There are certain special holidays which Muslims world-wide celebrate or consider holy. Other days are specific to Sunni or Shi’ah Muslims depending on beliefs and location.
Here is a detailed list of the Muslim holy days (or holidays) in Islam:
Muharram (Islamic New Year)
Ashura (celebrating Moses exodus day and for Shi’ah Muslims, commemorates the anniversary of the martyrdom of Imam Husayn ibn Ali) )
Mawlid al-Nabi holidays (Muhammad’s Birthday)
Ramadan begins (the holy month of fasting)
Eid al-Fitr (Ramadan ending holidays)
Eid al-Adha (Festival of Sacrifice holiday)
Other Special Days
Laylat al-Qadr (the Night of Power) (usually the 26th or 27th day of the month Ramadan)
Laylat ul Isra and Miraj – the Night of the Journey and Ascension”. It is on 26 of Rajab. It is the night when Muhammad was, according to Hadiths, taken to “the furthest mosque” (generally understood to be Jerusalem) on a Buraq (a beast resembling horse with wings; some people consider it a cherub) and ascended to the highest level of the heavens. It is said that he negotiated with God about the number of prayers, which started at fifty a day, but on his way down he met Moses who asked him to ask for a reduction in the number because the requirement was difficult for Muhammad’s people. Muhammad returned to God and several times asked for and was granted a reduction of five prayers, until the number was reduced to five in total, with the blessing that if they were properly performed, the performers would be credited with fifty prayers instead of five.
Laylat ul Bara’ah – Laylat ul Bara’ah is Arabic for “the Night of Freedom from Fire.” It occurs on the night between the 14th and 15th of Sha’ban. It is considered a night when Muslims are graced with Divine Mercy and blessings. The night is spent in the recitation of the Qur’an and special prayers.
Jumu’ah-tul-Wida (last Friday in the month of Ramadan) – Muslims regard this jumu’ah as the second holiest day of the month of Ramadan and one of the most important days of the year. Some Muslims spend a large part of their day on Jumu’ah-tul-Wida doing special worship called ibadah.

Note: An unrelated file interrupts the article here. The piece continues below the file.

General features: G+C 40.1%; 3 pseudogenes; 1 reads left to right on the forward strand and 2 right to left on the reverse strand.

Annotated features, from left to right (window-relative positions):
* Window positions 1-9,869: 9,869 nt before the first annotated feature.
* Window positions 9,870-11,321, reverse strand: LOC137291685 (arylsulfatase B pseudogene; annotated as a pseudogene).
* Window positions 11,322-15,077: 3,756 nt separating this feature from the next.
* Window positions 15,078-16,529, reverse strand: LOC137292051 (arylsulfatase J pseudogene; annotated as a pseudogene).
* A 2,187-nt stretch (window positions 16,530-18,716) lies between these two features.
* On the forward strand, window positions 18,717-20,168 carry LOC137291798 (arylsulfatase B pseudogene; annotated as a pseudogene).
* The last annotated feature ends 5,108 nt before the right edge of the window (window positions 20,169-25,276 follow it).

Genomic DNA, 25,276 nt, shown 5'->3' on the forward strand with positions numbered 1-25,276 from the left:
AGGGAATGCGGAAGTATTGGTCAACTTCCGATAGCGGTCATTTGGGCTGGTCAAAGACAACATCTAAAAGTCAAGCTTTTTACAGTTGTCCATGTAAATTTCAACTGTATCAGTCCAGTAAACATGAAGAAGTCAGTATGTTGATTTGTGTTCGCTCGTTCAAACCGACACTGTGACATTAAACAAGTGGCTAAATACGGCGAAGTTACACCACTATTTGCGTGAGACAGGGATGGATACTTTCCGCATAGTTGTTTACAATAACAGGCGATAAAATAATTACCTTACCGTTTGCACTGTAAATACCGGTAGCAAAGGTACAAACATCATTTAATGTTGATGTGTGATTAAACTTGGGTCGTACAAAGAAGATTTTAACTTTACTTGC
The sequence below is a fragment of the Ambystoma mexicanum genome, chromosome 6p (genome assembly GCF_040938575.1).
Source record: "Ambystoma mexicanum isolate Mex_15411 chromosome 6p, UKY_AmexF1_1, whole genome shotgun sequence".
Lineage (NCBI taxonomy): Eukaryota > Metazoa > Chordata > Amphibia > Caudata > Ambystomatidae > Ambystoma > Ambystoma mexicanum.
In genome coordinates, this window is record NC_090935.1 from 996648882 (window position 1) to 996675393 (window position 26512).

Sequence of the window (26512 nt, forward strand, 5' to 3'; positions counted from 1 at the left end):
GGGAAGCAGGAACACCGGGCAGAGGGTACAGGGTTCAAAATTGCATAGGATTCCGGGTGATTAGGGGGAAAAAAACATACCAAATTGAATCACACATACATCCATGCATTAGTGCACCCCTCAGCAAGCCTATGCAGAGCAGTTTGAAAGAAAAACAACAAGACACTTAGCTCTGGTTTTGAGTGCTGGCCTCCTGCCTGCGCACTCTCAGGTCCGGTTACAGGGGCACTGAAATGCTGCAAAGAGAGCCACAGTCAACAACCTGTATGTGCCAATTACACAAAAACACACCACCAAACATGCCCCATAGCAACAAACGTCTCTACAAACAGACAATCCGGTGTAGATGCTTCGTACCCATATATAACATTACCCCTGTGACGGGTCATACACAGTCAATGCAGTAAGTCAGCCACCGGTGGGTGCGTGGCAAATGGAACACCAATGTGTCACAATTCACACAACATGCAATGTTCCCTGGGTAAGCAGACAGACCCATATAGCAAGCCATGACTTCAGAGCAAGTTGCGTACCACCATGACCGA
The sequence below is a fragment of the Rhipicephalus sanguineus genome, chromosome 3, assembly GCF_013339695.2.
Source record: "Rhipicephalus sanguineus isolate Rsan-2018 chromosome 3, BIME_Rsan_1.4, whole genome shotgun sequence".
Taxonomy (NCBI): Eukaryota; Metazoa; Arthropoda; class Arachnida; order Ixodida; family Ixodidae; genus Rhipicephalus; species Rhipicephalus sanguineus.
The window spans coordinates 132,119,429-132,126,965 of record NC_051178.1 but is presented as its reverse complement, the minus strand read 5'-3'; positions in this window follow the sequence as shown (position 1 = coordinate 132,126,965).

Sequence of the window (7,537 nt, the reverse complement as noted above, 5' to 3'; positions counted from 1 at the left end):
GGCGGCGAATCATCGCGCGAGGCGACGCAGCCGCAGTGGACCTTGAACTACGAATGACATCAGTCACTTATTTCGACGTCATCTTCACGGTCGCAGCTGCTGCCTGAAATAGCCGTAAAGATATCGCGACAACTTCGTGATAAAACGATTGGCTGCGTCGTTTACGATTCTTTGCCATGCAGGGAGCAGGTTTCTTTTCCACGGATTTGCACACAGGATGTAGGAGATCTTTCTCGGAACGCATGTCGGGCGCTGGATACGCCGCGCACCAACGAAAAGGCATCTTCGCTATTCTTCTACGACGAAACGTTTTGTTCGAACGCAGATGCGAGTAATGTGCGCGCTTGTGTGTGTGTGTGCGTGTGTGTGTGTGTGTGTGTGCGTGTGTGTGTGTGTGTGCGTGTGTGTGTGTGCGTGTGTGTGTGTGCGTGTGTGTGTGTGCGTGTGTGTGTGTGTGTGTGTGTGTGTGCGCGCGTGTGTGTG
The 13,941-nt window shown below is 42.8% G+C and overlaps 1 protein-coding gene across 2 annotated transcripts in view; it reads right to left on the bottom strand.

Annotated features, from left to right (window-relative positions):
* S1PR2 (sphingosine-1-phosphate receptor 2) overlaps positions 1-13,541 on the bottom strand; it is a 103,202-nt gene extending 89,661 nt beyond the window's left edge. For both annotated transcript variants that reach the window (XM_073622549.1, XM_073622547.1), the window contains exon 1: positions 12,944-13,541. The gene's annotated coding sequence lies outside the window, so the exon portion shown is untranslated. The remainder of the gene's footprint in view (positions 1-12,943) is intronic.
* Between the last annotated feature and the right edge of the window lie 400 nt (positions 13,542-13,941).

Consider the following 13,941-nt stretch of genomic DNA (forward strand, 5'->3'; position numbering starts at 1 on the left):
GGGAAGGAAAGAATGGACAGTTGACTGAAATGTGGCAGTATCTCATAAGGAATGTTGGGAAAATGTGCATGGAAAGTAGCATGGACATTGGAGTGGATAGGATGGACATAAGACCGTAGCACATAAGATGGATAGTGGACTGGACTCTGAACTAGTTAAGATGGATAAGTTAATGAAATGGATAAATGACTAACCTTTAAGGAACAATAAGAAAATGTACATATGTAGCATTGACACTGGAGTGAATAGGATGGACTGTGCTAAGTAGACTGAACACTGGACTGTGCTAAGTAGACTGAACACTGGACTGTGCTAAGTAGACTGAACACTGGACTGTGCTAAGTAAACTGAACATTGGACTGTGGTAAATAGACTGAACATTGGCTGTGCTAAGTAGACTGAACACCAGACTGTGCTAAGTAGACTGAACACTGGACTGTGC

Shab-e-Br’aat (15th of Shabaan) – Shias believe that Muhammad al-Mahdi was born. Shias believe him to be the twelfth, final and current Shia Imam and also the Mahdi, a very important Islamic figure who is believed by all Muslims to bring absolute justice to the world by establishing Islam as the global religion.
* Some Sunni groups believe that Mid-Sha’ban is a night of worship and salvation and it is commonly believed that during this night, Allah prepares the destiny for all people on Earth for the coming year. For this reason it is sometimes called Night of Emancipation.
The Islamic / Muslim / Hijri Calendar
Names of the Islamic months
The Islamic Calendar months are named as follows:
1. Muharram محرّم (long form: Muḥarram ul Ḥaram)
2. Safar صفر (long form: Ṣafar ul Muzaffar)
3. Rabi’ al-awwal (Rabī’ I) ربيع الأول
4. Rabi’ al-thani (or Rabī’ al Thānī, or Rabī’ al-Akhir) (Rabī’ II) ربيع الآخر أو ربيع الثاني
5. Jumada al-awwal (Jumādā I) جمادى الأول
6. Jumada al-thani (or Jumādā al-akhir) (Jumādā II) جمادى الآخر أو جمادى الثاني
7. Rajab رجب (long form: Rajab al Murajab)
8. Sha’aban شعبان (long form: Sha’abān ul Moazam)
9. Ramadan رمضان (or Ramzān, long form: Ramaḍān ul Mubarak)
10. Shawwal شوّال (long form: Shawwal ul Mukarram)
11. Dhu al-Qi’dah ذو القعدة
12. Dhu al-Hijjah or Hajj ذو الحجة
Names of the days of the week
1. yaum al-ahad يوم الأحد (first day – Sunday)
2. yaum al-ithnayn يوم الإثنين (second day – Monday)
3. yaum ath-thulaathaa’ يوم الثُّلَاثاء (third day – Tuesday)
4. yaum al-arbia`aa’ يوم الأَرْبِعاء (fourth day – Wednesday)
5. yaum al-khamis يوم الخَمِيس (fifth day – Thursday)
6. yaum al-jumu`a يوم الجُمُعَة (gathering day – Friday)
7. yaum as-sabt يوم السَّبْت (sabbath day – Saturday)
Note: The Islamic dates are based on the Lunar Calendar. A lunar calendar is a calendar oriented at the moon phase.
Since there are about twelve lunations (synodic months) in a solar year, this period (354.37 days) is sometimes referred to as lunar year, corresponding to thirteen sidereal months (355.18 days).
For some lunar calendars, such as the Chinese calendar, the first day of the month is determined by the day during which the moment of new moon arrives, according to a particular time zone. Many other lunar calendars are based on first sighting of the lunar crescent. Thus, different lunar calendars differ in which day is considered the first day of the month. The average length of the synodic month is 29.530589 days. This means the length of a month is alternately 29 and 30 days (termed respectively hollow and full).
Because observations are subject to uncertainty and weather conditions, and astronomical methods are highly complex and differ from place to place.